Education is probably one of the most contentious and controversial subjects that unites us all in agreement and disagreement, and Marcin has clearly set out his stall by saying, as he did at the top of our interview, that the current model and structure of education is not fit for purpose. In explaining why, he also sets out why a democratic school would go some ways to fixing this.
As Marcin explains our contemporary model of education is about 200-300 years old.
“They were developed to serve a set of purposes that may not be obvious. We think that schools are there to educate young people, to equip them with certain skills to deal with life such as the three Rs: reading, writing and arithmetic.”
But, as Marcin outlines, that was only of the motivations for setting up an education system as we understand it today.
“Another big purpose was to indoctrinate people. To turn them into obedient citizens. To convey a certain narrative about our country, our land, serving the powers to be. The education as we offer it today is actually a forced education. There is a set curriculum that neither the student nor the teachers have the freedom to opt out of. You have to follow that curriculum.”
As Marcin explains, the curriculum is the medium: it sets out what we should learn, but also when we should learn and how we should learn it, and this is all reinforced through examination.
“We are conditioned to believe that this is necessary. That unless there was this compulsion, this coercion, people would just not learn anything.”
But there’s no reason to believe that Marcin says, adding that there is plenty of evidence that if young people are given the freedom to do what they want with their time, but also with a supportive community around them that gives them resources to actually learn things that learning would happen. Does happen in fact.
“They (students) do it efficiently and moreover they develop a sense of agency and competence that goes with it which is much harder to develop when you are coerced when others tell you do it.”
Marcin does not mince his words; he uses words such as compulsion and coercion often in describing our current system of schooling, but his thesis goes straight to the heart of an age old school problem about what we learn and why.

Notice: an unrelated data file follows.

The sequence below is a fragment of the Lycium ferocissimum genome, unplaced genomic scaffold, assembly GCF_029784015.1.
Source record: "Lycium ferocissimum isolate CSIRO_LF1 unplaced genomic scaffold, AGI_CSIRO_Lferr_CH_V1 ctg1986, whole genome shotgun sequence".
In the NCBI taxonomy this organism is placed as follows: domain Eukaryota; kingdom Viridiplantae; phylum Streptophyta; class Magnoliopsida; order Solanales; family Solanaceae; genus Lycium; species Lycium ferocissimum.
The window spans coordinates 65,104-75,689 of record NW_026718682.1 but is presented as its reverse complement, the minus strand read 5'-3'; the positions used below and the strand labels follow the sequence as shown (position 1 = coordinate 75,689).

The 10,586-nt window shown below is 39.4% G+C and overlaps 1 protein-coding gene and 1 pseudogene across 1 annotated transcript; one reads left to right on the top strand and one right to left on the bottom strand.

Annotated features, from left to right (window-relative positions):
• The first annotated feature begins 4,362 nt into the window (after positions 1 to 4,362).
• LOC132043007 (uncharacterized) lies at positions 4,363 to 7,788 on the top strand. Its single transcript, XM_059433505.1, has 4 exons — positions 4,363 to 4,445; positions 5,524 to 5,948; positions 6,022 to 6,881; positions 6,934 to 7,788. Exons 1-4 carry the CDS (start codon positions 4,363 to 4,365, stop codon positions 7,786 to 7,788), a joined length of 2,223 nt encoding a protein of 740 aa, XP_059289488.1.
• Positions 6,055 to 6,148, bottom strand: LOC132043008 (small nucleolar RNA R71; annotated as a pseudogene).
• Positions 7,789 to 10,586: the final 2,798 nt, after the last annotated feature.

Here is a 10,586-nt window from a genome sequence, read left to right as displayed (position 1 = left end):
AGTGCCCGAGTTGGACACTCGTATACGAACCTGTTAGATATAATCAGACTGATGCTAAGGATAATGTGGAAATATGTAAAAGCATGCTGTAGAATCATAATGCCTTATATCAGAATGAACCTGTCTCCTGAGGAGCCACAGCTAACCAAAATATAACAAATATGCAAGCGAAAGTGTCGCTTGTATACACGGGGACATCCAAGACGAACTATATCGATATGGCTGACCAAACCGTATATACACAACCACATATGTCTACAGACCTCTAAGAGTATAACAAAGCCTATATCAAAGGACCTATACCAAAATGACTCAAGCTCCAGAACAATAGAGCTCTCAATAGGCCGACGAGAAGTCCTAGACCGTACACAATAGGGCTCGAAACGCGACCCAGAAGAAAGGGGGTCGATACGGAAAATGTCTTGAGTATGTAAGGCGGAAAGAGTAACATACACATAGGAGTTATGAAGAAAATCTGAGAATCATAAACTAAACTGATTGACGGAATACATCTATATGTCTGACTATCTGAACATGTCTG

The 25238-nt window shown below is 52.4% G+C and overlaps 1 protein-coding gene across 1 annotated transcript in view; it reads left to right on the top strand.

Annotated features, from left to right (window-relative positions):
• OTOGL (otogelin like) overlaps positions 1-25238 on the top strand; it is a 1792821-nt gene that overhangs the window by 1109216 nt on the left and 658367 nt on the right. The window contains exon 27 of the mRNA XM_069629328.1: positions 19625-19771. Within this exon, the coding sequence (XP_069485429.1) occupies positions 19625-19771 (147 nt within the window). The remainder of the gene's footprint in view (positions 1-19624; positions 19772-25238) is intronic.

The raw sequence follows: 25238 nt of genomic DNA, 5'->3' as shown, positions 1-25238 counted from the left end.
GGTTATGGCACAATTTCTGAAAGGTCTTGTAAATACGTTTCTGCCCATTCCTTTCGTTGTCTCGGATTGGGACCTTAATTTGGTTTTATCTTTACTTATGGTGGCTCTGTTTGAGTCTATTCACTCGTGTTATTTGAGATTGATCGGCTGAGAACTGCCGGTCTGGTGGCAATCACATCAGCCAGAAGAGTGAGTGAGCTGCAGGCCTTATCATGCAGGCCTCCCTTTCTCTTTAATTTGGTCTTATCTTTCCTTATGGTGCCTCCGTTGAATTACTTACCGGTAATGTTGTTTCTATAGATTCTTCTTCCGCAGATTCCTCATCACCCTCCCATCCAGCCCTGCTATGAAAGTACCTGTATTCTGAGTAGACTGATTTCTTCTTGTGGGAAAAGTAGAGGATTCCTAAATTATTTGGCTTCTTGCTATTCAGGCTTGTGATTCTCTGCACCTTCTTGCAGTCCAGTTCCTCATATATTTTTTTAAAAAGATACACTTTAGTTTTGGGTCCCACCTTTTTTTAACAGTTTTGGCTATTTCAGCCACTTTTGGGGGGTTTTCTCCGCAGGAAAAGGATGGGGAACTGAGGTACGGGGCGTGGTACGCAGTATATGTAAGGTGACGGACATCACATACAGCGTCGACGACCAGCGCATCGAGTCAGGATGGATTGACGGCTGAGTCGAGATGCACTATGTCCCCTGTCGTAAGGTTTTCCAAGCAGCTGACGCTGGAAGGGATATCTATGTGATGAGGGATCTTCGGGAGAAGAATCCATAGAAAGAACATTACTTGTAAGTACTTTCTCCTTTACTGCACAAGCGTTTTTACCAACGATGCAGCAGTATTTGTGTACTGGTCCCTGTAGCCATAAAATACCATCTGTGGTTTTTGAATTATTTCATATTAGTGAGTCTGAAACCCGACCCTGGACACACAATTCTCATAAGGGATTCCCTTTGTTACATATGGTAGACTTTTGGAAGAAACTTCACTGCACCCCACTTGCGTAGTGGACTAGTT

Why algebra? Why French? Why Irish? Why at 11:05? Why silently? Why do we all go to the yard now?
Some of this is simply because an organisation as big as a school needs a system and a structure. But as to why Irish or algebra, very often, the most honest answer seems to be because there’s a curriculum and there’s a test, and then there’s more of both.
Zoom out and ask yourself one of the most hotly debated questions of Irish life every year: why the fucking leaving cert? Maybe the bigger question that we don’t ask is why do we learn what we learn at school? And why do we learn it that way? Instead, the answer to the leaving cert conundrum is always - but there has to be something, right?
What we talk about when we talk about democratic schools
According to Marcin there are two main principles of a democratic school:
The first principle
“It is truly democratic. It’s a community of learners, students and staff members, who actually collectively together decide how the school is run. So it’s not the case that the adults have the full and final say in all the rules and regulations and how things are done. It’s actually adults and the children coming together to deliberate to discuss to vote to make the decisions on things such as opening times, what is allowed behaviour and what sanctions do we impose when the rules are broken.”
As Marcin explains what the rules, sanctions and day-to-day structure looks like differ from democratic school to democratic school. In some schools - that is the students and staff members - might decide on a majority vote, “others work on consensus, trying to work on a solution where everyone is reasonably happy.”
The other immediate difference you would notice if you wandered into a democratic school is that it’s mixed ages. Essentially democratic schools combine primary-age students and secondary-age students, so students from five through to their late teens.
“The way we segregate kids by age is very unhealthy and it goes against social development and learning,” Marcin says, adding that “age mixing is a very powerful way of learning.”
As for teachers, well they’re not teachers, or at least they’re not called teachers.
“We would call them staff members,” Marcin says, and their main responsibilities would entail being a mature, sensitive, tuned-in person who wants to maintain the ethos and the direction of the school.
An adult is a person to go to when you have a question or a problem so that you can sound it off against somebody more mature.